Michigan’s NCAA tournament run that took it all the way to the national title game was obviously a huge positive for the program. It was terrific exposure and it legitimized Michigan, after a prolonged absence, as a member of college basketball’s elite once again.
It also allowed high school basketball players to observe Michigan’s style of play — the smooth, fast-paced offense, the relative freedom coaches allowed for the players on the court and the hypersonic development of players like Mitch McGary throughout the postseason made an impression on up-and-coming players. Some of those players are now getting recruited by Michigan — and some are contacting Michigan themselves.
“I think we’ve gotten cold calls because people like the way we play,” Beilein said during an informal conversation with media on Thursday. “And we follow up. You never know where it’s going to go.”
As far as the effect the run has had on recruiting, Beilein concurred that he has seen a difference in the level of recruits Michigan is going after — but it’s not as though the recruits who committed before last season are slouches, either.
“There’s been a lot of phone interaction, and I know it’s positive. We’ve been very successful,” Beilein said. “If you look at the guys in this recruiting class coming in, with Derrick (Walton) and Zak (Irvin) and Mark (Donnal), I really believe that’s a great recruiting class, and that was done with none of this. We still have to be who we are, but we still get to reach out to a lot of really good prospects because of our run.”
While the Wolverines are looking to stock up on even more talent coming off their long postseason run, Michigan is already relatively stacked with big-time players. Like Beilein said, he has a great recruiting class coming in and at least two NBA-ready players in McGary and Glenn Robinson III.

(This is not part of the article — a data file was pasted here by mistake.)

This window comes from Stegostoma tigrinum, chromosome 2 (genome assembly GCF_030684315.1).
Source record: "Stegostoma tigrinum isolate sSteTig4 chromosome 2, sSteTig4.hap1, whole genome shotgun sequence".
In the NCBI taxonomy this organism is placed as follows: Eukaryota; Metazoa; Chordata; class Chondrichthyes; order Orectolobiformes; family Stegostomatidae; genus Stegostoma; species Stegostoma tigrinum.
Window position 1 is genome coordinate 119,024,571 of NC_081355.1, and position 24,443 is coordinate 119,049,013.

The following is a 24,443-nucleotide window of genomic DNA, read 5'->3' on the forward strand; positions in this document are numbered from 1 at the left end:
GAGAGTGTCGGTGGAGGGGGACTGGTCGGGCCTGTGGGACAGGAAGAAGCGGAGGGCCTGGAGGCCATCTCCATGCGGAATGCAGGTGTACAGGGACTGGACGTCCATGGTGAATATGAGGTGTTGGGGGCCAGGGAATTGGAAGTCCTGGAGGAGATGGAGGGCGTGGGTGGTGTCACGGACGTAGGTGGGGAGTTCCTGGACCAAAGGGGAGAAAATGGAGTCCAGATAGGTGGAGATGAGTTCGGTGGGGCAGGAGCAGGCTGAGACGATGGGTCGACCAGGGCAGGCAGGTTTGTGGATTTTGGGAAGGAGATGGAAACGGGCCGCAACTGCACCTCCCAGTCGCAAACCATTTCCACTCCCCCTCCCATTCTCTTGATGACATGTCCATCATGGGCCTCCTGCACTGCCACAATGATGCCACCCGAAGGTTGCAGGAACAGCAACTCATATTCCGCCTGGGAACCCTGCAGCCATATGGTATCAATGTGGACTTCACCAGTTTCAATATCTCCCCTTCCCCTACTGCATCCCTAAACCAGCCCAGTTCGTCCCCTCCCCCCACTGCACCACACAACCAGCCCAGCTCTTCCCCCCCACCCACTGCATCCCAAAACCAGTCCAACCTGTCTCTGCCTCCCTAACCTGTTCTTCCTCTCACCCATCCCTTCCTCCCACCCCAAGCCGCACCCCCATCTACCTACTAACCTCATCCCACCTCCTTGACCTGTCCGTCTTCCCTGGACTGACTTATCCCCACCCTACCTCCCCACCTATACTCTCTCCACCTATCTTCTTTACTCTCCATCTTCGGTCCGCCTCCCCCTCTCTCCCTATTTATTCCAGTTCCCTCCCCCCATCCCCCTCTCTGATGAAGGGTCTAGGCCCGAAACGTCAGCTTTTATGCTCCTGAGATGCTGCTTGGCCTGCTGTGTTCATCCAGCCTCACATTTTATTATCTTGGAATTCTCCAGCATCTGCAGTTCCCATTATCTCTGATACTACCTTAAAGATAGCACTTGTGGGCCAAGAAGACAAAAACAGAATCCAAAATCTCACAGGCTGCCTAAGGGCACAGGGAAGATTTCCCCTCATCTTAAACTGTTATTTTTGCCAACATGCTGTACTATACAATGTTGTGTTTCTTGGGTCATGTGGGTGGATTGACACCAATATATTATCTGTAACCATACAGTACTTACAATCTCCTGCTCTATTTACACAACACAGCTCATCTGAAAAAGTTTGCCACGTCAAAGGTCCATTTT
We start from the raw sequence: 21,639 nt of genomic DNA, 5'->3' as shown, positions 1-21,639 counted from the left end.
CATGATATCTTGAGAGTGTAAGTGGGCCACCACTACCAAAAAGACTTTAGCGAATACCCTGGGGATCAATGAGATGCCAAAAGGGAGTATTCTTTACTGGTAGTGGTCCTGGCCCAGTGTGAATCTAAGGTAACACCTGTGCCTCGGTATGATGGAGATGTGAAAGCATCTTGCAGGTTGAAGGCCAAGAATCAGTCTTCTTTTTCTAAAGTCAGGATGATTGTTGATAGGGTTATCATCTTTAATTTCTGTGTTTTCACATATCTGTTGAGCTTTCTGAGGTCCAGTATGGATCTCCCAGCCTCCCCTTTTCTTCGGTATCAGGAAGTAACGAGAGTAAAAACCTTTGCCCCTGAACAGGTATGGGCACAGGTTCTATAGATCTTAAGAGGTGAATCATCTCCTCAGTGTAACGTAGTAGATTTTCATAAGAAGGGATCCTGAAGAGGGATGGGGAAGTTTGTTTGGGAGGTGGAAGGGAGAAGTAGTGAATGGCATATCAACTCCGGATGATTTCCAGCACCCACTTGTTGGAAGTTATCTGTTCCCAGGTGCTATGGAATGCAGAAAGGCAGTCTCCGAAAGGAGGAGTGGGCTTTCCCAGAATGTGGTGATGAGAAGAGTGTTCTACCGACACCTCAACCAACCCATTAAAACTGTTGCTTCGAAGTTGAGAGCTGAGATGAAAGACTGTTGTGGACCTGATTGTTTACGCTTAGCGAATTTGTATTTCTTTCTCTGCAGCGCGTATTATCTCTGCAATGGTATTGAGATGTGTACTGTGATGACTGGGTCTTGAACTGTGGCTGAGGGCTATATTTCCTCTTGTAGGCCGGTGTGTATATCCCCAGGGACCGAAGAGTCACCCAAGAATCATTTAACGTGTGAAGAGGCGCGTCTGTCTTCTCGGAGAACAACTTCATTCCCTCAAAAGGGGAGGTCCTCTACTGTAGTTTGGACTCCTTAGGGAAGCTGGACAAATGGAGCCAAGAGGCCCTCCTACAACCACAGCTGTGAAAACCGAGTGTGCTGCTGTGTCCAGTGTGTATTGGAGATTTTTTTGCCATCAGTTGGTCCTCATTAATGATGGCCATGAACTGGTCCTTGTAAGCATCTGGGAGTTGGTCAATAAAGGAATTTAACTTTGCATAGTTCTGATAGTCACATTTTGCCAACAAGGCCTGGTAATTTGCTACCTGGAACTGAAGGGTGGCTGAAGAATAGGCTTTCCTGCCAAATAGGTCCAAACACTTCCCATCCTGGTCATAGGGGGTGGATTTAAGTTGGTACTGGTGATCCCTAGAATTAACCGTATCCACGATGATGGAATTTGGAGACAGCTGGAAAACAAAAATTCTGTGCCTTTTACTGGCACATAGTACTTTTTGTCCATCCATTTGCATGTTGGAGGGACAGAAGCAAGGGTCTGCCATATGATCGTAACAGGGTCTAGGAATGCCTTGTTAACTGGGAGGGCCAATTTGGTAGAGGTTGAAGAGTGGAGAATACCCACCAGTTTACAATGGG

This is sure to mean intense competition for playing time. With 11 scholarship players, Beilein said any one of them could crack an 8-or-9-man rotation.
“You look at a team and you’d say, ‘Okay, he’s probably not ready,’ but I think all 11 (scholarship players) have a chance to get in there,” Beilein said. “Usually it’s like 8 who get a chance to start, but I think all 11 have a good chance of being in an 8 or 9 man rotation. And that could fluctuate all year long.”
Beilein will continue to evaluate the incoming freshmen based on their readiness and returning players based on their progress. The competition last season in practices was widely recognized by the coaches as unparalleled during Beilein’s tenure at Michigan. But with the emergence of players like Spike Albrecht and Caris LeVert — two players who didn’t figure to make a huge impact last season but ended up being legitimate contributors — all the Wolverines will be engaged in intense battles for playing time that will likely last most of the season.
With a possible lineup of Albrecht, Nik Stauskas, Robinson, McGary and Jordan Morgan, Michigan’s coaching staff doesn’t have to start freshmen immediately. But is it a possibility? Beilein says yes, and he hopes his players realize it.
“They better realize there’s competition out there. You’ve got to earn everything, like at most college programs,” Beilein said. “We need to earn everything. They know that going in there, and they need to continue to do things in a way that’s made us successful, and I know they’re looking forward to the summer time. Getting six more hours of academic work done, but also be with each other. And the freshmen really have a busy summer. I’m looking forward to another bonding experience for them together.”
Notes: Beilein will be joining Trey Burke at the NBA Draft, flying to New York City the night of and then flying back to Colorado to re-join Team USA. … Beilein said he sees no correlation between a player playing internationally in the offseason and experiencing a lack of legs at season’s end, but Michigan won’t have to worry about that this season, as both Mitch McGary and Glenn Robinson III opted to stay in the country and attend Nike showcase camps despite being invited to try out for national teams. Coaches have been talking to Beilein on the AAU circuit about Michigan’s NCAA tournament run. “All the fellow coaches I’ve corresponded with for years and years and years, it is neat to hear them talk about how much they enjoyed our team’s run and the guys who have been there before.”